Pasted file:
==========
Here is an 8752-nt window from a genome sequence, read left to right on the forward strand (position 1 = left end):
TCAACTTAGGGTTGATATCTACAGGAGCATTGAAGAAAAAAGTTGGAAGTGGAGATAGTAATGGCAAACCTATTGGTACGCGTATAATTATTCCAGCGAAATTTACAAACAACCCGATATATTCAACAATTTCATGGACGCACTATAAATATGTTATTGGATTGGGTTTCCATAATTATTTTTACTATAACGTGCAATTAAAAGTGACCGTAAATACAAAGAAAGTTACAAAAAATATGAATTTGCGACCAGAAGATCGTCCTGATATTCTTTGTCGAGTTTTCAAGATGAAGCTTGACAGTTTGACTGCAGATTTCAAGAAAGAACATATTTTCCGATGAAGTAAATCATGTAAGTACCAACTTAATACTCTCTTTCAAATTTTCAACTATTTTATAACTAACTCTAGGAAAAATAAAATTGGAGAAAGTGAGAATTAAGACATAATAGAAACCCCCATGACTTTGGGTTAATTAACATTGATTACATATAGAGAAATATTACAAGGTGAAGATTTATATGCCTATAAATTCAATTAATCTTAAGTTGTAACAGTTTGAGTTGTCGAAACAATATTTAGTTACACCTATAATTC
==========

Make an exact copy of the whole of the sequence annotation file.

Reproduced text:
Here is an 8752-nt window from a genome sequence, read left to right on the forward strand (position 1 = left end):
TCAACTTAGGGTTGATATCTACAGGAGCATTGAAGAAAAAAGTTGGAAGTGGAGATAGTAATGGCAAACCTATTGGTACGCGTATAATTATTCCAGCGAAATTTACAAACAACCCGATATATTCAACAATTTCATGGACGCACTATAAATATGTTATTGGATTGGGTTTCCATAATTATTTTTACTATAACGTGCAATTAAAAGTGACCGTAAATACAAAGAAAGTTACAAAAAATATGAATTTGCGACCAGAAGATCGTCCTGATATTCTTTGTCGAGTTTTCAAGATGAAGCTTGACAGTTTGACTGCAGATTTCAAGAAAGAACATATTTTCCGATGAAGTAAATCATGTAAGTACCAACTTAATACTCTCTTTCAAATTTTCAACTATTTTATAACTAACTCTAGGAAAAATAAAATTGGAGAAAGTGAGAATTAAGACATAATAGAAACCCCCATGACTTTGGGTTAATTAACATTGATTACATATAGAGAAATATTACAAGGTGAAGATTTATATGCCTATAAATTCAATTAATCTTAAGTTGTAACAGTTTGAGTTGTCGAAACAATATTTAGTTACACCTATAATTC